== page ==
Objective: Focusing on Value, students will create non traditional portraits based on the work of Ana Mendieta.
Step 1: Play around with smashing your face (gently!) against the glass window in the back of the art studio (or the small piece plexiglass) to see how distorted you can make it appear.
Step 2: Choose your favorite pose and have Mr. Barron photograph it.
Step 3: Complete the Steps to working with a Grid worksheet and practice sheets.
Step 4: Draw your portrait using graphite or colored pencil (1 color). You may choose between a freehand (windshield wiper looking) process or a grid based process for transferring your image to paper.
When you distort features, change proportions, and alter visual cues, there's not a whole lot of "perfect" left; you can only draw what's there. These changes can take away the mental block that often holds young artists back while they're working on portraits. You can work on softening shading, using and blending values, sharpening details and whatever drawing technique you see fit. Enjoy!
OVERVIEW & PURPOSE
Experiment with arranging a variety of images in a dynamic composition. Identify and practice using common color palettes and color strategies for harmony and emotional impact in your work.
Create a dynamic all over composition using overlapping and a variety of scaled images.
Identify and practice a common color palette.
Develop/cultivate craftsmanship and the artistic studio habits of mind.
Variety of drawing materials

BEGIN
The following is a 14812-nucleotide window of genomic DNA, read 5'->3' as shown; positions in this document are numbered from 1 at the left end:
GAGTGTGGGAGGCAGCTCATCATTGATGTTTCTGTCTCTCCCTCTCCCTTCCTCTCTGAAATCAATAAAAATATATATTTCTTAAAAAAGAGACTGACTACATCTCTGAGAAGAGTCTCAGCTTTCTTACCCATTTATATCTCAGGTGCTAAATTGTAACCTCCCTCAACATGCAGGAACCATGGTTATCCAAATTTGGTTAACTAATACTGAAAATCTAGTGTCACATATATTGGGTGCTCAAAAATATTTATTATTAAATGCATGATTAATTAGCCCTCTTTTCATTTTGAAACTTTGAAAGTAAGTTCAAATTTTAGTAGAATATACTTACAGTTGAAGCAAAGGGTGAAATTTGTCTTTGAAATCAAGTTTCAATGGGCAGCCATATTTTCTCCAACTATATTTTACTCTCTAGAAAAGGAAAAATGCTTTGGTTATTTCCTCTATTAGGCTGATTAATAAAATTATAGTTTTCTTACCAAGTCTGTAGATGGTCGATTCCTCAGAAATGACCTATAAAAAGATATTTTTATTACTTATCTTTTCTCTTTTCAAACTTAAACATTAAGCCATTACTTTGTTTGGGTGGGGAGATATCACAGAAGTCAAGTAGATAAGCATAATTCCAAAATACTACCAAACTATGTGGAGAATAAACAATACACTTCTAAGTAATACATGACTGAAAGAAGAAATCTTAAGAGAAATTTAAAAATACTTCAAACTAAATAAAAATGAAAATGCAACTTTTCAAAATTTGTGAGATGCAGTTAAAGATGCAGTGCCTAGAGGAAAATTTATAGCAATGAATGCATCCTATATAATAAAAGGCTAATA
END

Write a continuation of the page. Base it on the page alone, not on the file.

Brainstorm a list of 75-100 objects. You may use categories such as food, transportation, animals, etc to help stimulate ideas.
Begin drawing and tracing your top 25 images from your list. Be sure to use overlapping and scale as a way to add interest to your image.
Select one section to crop/enlarge for your panel painting.
Identify you common palette and take some time to consider what colors will go where. Do not move on until you know what color every part of your drawing will be in your painting.
Project #1 Mandala Painting (Radial Symmetry)
- Gesso (Primer) your Record with 3 coats of Gesso.
- Experiment with making mandala designs using our small square sheets of paper. Fold the paper into a triangle 3 times. Then create a design leading back to the main folded corner. Be sure to use a variety of shapes and lines.
- Open your folded design up and at one of the windows or light tables trace to the next panel over from your original design, then flip the design for the next panel over and trace the two previous panels again. Continue until all panels are completed in a radially symmetrical design (rotating around a center axis or point).
- Once you have settled on a design and your record is primed and dry you can begin transferring the design for painting. Trace the shape of the record and cut out your design.
- Using the side of your pencil and being careful not to press too hard begin covering the back of your design drawing with graphite (pencil). Try to cover as much as possible but it doesn't have to be perfect. Big gaps or wholes will result in a poor transfer.
- Tape your design right side up onto the record how you want to trace it.
- Trace your design in colored pencil so you can see where you have traced. Redraw the image from the "ghost image" on your record.
- Pick 3-5 colors (you can also lighten or darken them with white, black or grey) and create a radially symmetrical pattern/design. Be sure to take care of your edges and color consistency.
- For an extra chellenge see if you can fade colors or values within your shapes.
- Use one sheet of colored construction paper folded in half to create the front and back covers.
- Collect 15 sheets of drawing paper and place them inside of the construction paper cover you have assembled.
- Staple the paper in with 3 staples located at the top, middle and bottom of the sketchbooks binding.
- Create your cover design using your name and things that reflect your interests or personality. Be sure to use at least 75% of the paper.
- Be sure to include your class period on the cover as well.